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Table 8 Changing age structure in agriculture
 Agriculture, forestry
 and fishing                     1991            %         1996            %          2001          %
 15-19 years                      138          5%            132          5%           125         5%
 20-24 years                      258         10%            227          9%           215         8%
 25-34 years                      529         20%            540         21%           522        19%
 35-54 years                    1,247         48%          1,183         46%         1,269        47%
 55 years and over                452         17%            509         20%           568        21%
 Total agriculture              2,624        100%          2,591        100%         2,699       100%
 Average age*                    41.3                       42.0                      42.8
 Total employed                  1991            %         1996            %          2001          %
 15-19 years                    1,617          8%         1,817           8%         2,019         9%
 20-24 years                    2,167         11%         2,321          10%         1,969         8%
 25-34 years                    4,663         24%         5,098          22%         4,680        20%
 35-54 years                    9,178         47%        11,063          49%        11,660        50%
 55 years and over              2,031         10%         2,438          11%         3,118        13%
 Total                         19,656        100%        22,737         100%        23,446       100%
 Average age*                    38.3                      38.8                       40.0
* Weighted average age based on mid point estimates and 65 years for 55 + years category.
Source: ABS CData, 1991, 1996, 2001


3.2    CHANGES IN URBANISATION

An analysis was undertaken to identify the main urban settlements in the study area.
Because of boundary changes in earlier years, it was only possible to compare changes for
the 1996 to 2001 period. Changes in urbanisation are shown in Table 9.

The statistics show that population growth in Bundaberg City has been relatively low at 0.5
percent per annum. The strongest urban growth has been in Burnett Shire Part A (3.1%
p.a.), which incorporates an area between Bundaberg City and the coast. The growth in
dwellings in this area was about 4.2 percent per annum.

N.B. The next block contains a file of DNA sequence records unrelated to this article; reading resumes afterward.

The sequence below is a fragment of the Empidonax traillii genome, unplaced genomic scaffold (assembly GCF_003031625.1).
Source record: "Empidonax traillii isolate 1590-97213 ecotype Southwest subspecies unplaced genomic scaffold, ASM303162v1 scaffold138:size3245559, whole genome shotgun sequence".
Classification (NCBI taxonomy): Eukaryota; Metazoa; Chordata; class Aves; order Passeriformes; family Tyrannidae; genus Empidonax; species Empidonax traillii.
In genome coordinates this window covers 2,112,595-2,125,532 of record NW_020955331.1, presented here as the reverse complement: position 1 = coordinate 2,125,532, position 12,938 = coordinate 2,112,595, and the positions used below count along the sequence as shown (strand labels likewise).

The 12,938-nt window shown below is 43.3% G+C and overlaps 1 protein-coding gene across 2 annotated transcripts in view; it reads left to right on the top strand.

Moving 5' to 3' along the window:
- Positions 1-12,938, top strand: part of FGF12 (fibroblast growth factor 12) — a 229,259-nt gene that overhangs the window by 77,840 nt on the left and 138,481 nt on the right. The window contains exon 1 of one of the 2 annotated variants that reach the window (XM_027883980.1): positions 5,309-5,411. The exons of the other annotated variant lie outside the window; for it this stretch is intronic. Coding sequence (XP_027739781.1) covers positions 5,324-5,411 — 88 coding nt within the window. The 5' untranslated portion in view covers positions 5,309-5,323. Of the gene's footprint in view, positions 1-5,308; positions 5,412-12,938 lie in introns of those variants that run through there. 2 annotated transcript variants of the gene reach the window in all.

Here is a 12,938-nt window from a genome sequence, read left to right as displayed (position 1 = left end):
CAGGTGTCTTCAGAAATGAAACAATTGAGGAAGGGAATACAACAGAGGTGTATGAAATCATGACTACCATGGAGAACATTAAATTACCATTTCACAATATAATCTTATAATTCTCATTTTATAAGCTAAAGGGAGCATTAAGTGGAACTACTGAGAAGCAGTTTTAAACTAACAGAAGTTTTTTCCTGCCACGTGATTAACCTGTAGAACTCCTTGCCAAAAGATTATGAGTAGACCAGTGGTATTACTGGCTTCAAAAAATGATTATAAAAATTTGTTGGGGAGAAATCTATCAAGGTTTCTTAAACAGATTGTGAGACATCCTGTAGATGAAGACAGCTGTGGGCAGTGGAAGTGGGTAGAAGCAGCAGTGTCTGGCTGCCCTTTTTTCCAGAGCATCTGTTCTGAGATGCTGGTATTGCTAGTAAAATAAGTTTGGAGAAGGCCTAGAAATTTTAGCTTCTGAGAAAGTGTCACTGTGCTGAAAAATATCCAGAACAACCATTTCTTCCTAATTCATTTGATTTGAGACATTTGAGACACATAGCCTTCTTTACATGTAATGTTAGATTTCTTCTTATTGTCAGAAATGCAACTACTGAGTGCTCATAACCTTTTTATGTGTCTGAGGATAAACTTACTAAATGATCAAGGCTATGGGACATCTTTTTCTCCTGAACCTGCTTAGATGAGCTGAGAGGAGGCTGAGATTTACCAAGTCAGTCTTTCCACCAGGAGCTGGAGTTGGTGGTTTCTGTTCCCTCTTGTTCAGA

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Table 9 Changes in urbanisation in Bundaberg Study Area
 Occupied dwellings                           1996              %          2001             %        Av Growth % p.a.
 Bundaberg ( C ) SLA                       15,638          67.3%         16,718        65.2%               1.3%
 Burnett (S) - Pt A SLA                     4,008          17.2%          4,920        19.2%               4.2%
 Subtotal urban                            19,646          84.5%         21,638        84.4%               2.0%
 Bundaberg Study Area                      23,237         100.0%         25,632       100.0%               2.0%
 Persons in occupied dwellings
 Bundaberg ( C ) SLA                       40,260          66.2%         41,377        64.4%               0.5%
 Burnett (S) - Pt A SLA                    10,374          17.1%         12,074        18.8%               3.1%
 Subtotal urban                            50,634          83.2%         53,451        83.2%               1.1%
 Bundaberg Study Area                      60,834         100.0%         64,277       100.0%               1.1%
Burnett Part A area to the east of Bundaberg City taking most of the main coastal settlements.
SLA Statistical Local Area.
Source: ABS CData, 1996, 2001


3.3     PROJECTED POPULATION GROWTH

The projected population growth rates for Local Government Areas which overlap the study
area are provided in Table 10. There is expected to be a decline in population growth for
Burnett Shire (4.3% to 3.2% p.a.) and Isis Shire (2.1% to 1% p.a), but a modest increase for
Bundaberg City (0.6% to 1.3% p.a.).

Since 2001, there has been further significant development in the coastal settlements
reflecting major ‘seachange’ investment along the east coast of Australia, which may have
been masked by the broader statistics. Burnett Shire Council advised that the projected
population growth of these settlements for the next ten years is expected to be in the range
of 3-6 percent per annum.